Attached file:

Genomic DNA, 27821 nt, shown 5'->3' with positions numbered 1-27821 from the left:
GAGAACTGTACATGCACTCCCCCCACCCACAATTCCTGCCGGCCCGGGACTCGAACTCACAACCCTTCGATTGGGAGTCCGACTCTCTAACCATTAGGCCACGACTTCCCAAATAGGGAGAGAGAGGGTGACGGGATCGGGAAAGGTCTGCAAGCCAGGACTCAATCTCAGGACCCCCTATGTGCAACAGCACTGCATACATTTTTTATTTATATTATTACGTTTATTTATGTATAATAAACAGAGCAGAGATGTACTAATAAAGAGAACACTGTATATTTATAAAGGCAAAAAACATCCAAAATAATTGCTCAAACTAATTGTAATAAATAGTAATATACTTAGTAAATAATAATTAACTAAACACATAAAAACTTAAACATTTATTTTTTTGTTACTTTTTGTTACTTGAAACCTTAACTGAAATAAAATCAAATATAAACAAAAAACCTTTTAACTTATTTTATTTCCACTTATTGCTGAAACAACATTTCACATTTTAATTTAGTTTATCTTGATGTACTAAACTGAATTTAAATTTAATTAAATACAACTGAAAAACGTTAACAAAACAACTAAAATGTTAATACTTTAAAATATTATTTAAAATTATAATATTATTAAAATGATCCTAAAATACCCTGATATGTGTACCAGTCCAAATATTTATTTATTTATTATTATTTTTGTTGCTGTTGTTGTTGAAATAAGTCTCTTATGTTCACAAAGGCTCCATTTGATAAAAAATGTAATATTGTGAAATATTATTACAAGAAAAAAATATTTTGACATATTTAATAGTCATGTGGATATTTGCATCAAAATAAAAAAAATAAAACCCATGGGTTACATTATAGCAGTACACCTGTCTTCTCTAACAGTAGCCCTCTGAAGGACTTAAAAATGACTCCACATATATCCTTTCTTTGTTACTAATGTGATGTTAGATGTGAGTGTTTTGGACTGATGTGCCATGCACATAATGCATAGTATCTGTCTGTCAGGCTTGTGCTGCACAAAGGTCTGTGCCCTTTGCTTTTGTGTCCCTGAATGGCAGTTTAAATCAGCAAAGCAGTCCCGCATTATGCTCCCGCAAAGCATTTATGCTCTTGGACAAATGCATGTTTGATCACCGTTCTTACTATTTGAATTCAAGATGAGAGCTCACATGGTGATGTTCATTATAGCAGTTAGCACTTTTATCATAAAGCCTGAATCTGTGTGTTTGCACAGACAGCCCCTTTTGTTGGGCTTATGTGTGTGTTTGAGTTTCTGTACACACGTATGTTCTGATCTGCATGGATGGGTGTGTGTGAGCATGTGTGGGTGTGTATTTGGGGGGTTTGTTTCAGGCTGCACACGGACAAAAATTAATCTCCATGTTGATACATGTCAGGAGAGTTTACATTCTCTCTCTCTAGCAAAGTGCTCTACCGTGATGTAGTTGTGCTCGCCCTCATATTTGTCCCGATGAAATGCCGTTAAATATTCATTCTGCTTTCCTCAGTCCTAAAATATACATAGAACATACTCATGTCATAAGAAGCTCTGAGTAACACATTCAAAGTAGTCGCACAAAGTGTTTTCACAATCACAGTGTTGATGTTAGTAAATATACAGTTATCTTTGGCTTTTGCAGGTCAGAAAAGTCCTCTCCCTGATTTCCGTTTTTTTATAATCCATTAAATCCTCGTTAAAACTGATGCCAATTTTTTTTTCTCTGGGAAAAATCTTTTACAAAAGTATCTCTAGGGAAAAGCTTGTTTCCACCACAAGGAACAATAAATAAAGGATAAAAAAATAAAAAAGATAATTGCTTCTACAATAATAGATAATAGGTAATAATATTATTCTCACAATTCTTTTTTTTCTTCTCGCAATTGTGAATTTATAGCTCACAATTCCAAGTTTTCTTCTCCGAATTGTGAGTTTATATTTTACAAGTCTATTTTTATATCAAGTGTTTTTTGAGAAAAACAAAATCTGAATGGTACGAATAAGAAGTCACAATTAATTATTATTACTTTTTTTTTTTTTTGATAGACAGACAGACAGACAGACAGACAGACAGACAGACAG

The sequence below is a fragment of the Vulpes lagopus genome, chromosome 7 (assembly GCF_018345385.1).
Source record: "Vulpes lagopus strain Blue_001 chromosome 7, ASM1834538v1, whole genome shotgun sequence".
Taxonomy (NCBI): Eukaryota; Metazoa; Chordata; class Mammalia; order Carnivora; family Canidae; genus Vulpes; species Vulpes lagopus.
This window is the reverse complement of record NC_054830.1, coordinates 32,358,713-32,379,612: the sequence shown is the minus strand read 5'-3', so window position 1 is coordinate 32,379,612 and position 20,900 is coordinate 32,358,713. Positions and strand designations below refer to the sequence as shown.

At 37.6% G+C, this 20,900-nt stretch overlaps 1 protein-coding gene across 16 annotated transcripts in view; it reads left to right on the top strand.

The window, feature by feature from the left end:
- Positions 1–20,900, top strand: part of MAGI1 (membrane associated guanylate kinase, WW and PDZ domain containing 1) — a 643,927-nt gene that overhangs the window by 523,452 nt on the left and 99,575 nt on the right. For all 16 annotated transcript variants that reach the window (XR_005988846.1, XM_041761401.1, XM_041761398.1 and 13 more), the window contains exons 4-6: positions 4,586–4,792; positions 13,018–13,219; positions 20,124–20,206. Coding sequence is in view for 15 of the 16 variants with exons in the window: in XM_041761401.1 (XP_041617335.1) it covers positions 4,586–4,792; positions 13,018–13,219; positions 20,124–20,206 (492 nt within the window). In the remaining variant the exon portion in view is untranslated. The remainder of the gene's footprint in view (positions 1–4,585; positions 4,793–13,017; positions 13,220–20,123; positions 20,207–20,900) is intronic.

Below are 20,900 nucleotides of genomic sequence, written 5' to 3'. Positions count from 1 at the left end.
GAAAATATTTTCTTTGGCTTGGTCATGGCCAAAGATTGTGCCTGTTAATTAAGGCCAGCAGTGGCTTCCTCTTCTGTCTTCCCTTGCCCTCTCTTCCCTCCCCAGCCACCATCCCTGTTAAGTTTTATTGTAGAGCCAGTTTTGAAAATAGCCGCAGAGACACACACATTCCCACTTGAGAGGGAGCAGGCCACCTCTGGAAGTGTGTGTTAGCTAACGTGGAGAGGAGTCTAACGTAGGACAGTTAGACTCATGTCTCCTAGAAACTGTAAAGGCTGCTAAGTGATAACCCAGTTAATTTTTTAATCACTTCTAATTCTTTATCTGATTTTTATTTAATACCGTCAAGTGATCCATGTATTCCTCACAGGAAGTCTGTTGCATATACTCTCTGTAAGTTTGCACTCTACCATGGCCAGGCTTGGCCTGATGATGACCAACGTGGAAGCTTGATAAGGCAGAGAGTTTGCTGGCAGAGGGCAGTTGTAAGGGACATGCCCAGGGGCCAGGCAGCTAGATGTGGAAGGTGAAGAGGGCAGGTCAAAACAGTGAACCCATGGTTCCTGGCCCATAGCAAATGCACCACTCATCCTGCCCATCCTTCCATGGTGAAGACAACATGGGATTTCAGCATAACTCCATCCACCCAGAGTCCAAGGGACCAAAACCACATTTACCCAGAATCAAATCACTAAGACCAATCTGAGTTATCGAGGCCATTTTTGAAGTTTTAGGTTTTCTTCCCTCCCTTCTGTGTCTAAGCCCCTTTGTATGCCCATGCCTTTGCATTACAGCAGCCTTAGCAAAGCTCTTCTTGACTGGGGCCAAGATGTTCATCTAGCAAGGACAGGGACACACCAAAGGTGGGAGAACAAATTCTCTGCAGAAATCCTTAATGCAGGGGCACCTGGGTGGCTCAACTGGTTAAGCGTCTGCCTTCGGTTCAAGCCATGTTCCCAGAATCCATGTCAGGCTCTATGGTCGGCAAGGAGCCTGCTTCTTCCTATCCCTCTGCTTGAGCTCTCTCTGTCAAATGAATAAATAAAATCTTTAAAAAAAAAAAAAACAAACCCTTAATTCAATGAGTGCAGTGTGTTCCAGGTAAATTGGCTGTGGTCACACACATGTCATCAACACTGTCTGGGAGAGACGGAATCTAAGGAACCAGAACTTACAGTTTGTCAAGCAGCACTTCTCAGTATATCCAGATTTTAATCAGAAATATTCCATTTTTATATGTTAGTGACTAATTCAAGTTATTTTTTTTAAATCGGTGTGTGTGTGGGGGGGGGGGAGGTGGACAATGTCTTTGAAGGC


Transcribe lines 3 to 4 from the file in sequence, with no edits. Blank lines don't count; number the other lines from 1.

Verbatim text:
The sequence below is a fragment of the Vulpes lagopus genome, chromosome 7 (assembly GCF_018345385.1).
Source record: "Vulpes lagopus strain Blue_001 chromosome 7, ASM1834538v1, whole genome shotgun sequence".